“We’re going to run the ball,” Pancheri said. “The runners are doing a great job, but the offensive line is also doing a great job. That’s a huge strength for our team.”
A victory would secure at least the No. 2 seed in the North in the 12-team state tournament.
Pullman at Shadle Park
Pullman (2-4, 2-1) had a rough start to its season, but is starting to find its footing now that league competition is underway. They’ll get another test at 2 p.m. Saturday against Shadle Park at Union Stadium in Spokane.
“We went out and found teams that would test us,” Pullman coach David Cofer said. “We didn’t know when we’d start to find our groove but, I think it happened during the West Valley game. (Quarterback) Riley Pettitt has done a great job at rebounding from a tough stretch at the beginning of the season.”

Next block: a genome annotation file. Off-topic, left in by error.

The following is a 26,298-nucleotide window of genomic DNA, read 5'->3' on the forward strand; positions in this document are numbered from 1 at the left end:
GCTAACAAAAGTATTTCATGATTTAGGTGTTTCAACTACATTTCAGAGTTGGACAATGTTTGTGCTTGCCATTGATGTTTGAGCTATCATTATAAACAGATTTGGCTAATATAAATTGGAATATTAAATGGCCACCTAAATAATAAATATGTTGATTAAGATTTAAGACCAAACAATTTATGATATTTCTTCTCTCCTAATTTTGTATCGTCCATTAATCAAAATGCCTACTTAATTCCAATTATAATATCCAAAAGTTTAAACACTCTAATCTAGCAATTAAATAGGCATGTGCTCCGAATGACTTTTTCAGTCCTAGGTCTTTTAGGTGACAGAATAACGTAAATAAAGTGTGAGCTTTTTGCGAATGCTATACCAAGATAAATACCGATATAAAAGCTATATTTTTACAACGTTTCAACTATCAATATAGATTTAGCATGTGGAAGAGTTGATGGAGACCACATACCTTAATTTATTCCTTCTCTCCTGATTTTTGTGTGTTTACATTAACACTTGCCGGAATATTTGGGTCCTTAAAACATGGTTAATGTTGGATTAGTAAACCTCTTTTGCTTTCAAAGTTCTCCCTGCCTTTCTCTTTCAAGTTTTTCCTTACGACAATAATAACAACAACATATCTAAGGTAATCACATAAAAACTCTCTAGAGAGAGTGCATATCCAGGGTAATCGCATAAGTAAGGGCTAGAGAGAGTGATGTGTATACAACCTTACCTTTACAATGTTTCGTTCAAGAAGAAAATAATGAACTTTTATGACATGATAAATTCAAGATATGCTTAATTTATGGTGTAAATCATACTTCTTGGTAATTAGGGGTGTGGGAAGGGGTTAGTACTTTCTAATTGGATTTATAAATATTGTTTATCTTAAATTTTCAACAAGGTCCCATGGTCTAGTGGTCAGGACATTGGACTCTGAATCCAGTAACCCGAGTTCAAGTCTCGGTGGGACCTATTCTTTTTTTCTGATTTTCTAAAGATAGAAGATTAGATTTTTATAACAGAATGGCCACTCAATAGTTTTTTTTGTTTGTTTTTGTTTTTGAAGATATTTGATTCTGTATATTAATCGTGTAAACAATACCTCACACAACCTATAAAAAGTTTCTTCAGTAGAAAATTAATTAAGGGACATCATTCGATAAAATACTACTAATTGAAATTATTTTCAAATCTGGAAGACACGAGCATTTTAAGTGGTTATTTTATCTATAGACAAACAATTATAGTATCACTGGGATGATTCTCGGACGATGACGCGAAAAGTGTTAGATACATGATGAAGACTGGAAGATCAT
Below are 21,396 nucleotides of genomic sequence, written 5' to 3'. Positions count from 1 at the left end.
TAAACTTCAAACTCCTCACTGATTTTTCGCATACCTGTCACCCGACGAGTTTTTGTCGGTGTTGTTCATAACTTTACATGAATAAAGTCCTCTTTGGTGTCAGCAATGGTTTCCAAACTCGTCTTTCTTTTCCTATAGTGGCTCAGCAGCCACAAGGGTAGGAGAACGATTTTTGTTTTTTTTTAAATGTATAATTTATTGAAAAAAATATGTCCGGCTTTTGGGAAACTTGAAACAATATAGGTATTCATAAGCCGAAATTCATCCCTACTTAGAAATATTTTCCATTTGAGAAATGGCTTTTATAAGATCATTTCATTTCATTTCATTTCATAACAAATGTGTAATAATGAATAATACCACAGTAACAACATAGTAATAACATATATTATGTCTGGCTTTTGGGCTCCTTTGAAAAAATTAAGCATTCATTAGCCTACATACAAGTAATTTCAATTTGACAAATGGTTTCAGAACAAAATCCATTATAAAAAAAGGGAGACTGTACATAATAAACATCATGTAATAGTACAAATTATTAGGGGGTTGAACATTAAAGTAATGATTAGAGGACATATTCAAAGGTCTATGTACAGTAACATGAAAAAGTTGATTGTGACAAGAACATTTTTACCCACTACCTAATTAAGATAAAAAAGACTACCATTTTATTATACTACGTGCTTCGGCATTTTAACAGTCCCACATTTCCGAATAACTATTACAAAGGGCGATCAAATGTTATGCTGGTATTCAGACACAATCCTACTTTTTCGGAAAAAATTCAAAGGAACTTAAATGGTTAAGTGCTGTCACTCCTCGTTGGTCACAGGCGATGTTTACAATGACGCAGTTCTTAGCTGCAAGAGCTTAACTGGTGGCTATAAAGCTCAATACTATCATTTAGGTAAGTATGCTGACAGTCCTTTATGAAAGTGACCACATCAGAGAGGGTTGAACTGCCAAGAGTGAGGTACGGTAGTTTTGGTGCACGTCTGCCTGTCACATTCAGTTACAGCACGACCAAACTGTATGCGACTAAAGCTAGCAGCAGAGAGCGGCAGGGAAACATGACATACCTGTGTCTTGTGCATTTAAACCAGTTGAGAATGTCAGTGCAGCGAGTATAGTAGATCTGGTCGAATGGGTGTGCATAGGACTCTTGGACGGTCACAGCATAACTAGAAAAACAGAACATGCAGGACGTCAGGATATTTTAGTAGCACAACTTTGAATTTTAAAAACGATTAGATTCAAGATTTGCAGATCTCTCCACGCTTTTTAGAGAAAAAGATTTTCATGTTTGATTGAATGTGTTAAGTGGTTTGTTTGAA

The Greyhounds offense goes as Pettitt goes, Cofer said.
“We’ve trimmed down our playbook to feature more quick passing concepts and he’s strived on that,” he said. “We eliminated long developing plays and the quick reads have done wonders.”
Shadle Park (3-2, 3-0) is a team that eliminates the big plays defensively and relies on it offensively. So, the nickel and dime strategy of Pullman should be in full effect.
“It’ll work to our benefit for sure,” Cofer said. “It works really well with what they want to do offensively. The way they play defensively and the way our offensive is structure will allow our receivers to make a big play in space. Riley just has to get them the ball.”
Orofino at Grangeville